Not all parents want to use formal daycare centers. In fact, when parents are surveyed about their ideal options, daycare centers usual rank at the bottom. For example, when the research firm Public Agenda asked parents of children under age five about the best childcare arrangement, 70 percent thought it was best for one parent to be at home. Just 6 percent thought a quality daycare center was optimal. More than seven-in-ten parents agreed with the statement, “parents should only rely on a daycare center when they have no other option.”

Parents’ actual behaviors confirm these preferences. According to the Census Bureau, in 2011, less than one-quarter of children under age five were in an organized daycare facility. About 60 percent of children under five spent some time in an alternative childcare arrangement, but most of that care was provided by a relative.

Targeting subsidies to paid, licensed daycare providers would change the calculations families make and discourage the use of family and informal care. Today, a grandparent may volunteer to look after a new baby so a parent can go back to work, but would be less likely do so if there were a “free” daycare alternative. Friends may exchange babysitting to cover different times or days. A stay-at-home mom may take in a couple of friends’ kids, earning money while also creating a loving, lasting relationship with those children. All these arrangements are less likely to happen if formal daycare becomes more highly subsidized.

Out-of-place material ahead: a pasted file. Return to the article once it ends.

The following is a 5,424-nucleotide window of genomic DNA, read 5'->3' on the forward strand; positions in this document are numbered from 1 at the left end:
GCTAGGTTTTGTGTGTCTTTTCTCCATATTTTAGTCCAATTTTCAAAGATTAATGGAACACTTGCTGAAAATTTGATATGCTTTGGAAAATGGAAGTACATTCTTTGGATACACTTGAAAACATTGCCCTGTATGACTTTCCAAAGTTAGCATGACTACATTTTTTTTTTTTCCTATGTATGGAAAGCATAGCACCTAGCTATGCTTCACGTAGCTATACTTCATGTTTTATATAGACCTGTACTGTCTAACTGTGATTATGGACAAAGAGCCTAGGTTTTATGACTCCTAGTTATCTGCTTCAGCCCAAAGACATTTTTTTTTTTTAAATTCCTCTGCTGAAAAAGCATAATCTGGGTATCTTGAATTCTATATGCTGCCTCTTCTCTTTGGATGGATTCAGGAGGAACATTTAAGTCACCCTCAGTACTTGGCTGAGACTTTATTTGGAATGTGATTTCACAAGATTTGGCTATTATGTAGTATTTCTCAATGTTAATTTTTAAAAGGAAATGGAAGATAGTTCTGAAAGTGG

Parents—particularly those with lower incomes—could use help in making ends meet while raising children. Society also has an interest in children receiving reliable, high-quality care and parents remaining financially stable. Daycare can play an important role in that process by enabling parents to continue working while their children are cared for. Certainly we want daycare to be affordable for those who must buy it to make ends meet.

Policymakers should therefore consider how regulations and tax policy raise the cost of operating a childcare business. To the extent possible, regulations should be streamlined so that a greater variety of businesses can open and parents can have more—and more affordable—options. Government can also help parents without skewing their decision-making by providing across-the-board tax relief to parents. That support can be further targeted to help working families with modest incomes and young children, who are likely to feel the most financial pressure.

With more money in their pockets, parents could better follow their preferences, whether that’s paying a formal daycare provider or keeping a parent at home. After all, we don’t just want to make childcare centers less expensive, we want to make having children and raising a family more affordable for everyone.

Carrie Lukas is the Managing Director at the Independent Women's Forum